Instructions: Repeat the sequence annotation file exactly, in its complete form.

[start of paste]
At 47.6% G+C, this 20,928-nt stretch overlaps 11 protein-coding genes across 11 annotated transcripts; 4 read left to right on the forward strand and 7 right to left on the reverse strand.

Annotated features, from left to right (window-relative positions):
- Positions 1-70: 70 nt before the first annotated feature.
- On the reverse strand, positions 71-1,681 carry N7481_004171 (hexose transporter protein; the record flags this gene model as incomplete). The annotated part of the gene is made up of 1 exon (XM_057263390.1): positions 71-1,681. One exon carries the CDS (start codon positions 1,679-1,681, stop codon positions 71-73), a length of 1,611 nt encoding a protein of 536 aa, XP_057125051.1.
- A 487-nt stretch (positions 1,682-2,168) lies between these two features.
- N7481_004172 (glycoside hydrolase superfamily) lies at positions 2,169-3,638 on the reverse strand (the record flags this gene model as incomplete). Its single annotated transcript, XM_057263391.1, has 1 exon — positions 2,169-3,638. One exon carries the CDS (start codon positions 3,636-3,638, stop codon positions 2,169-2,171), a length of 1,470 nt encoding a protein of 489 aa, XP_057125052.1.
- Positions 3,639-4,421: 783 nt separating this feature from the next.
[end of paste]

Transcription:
At 47.6% G+C, this 20,928-nt stretch overlaps 11 protein-coding genes across 11 annotated transcripts; 4 read left to right on the forward strand and 7 right to left on the reverse strand.

Annotated features, from left to right (window-relative positions):
- Positions 1-70: 70 nt before the first annotated feature.
- On the reverse strand, positions 71-1,681 carry N7481_004171 (hexose transporter protein; the record flags this gene model as incomplete). The annotated part of the gene is made up of 1 exon (XM_057263390.1): positions 71-1,681. One exon carries the CDS (start codon positions 1,679-1,681, stop codon positions 71-73), a length of 1,611 nt encoding a protein of 536 aa, XP_057125051.1.
- A 487-nt stretch (positions 1,682-2,168) lies between these two features.
- N7481_004172 (glycoside hydrolase superfamily) lies at positions 2,169-3,638 on the reverse strand (the record flags this gene model as incomplete). Its single annotated transcript, XM_057263391.1, has 1 exon — positions 2,169-3,638. One exon carries the CDS (start codon positions 3,636-3,638, stop codon positions 2,169-2,171), a length of 1,470 nt encoding a protein of 489 aa, XP_057125052.1.
- Positions 3,639-4,421: 783 nt separating this feature from the next.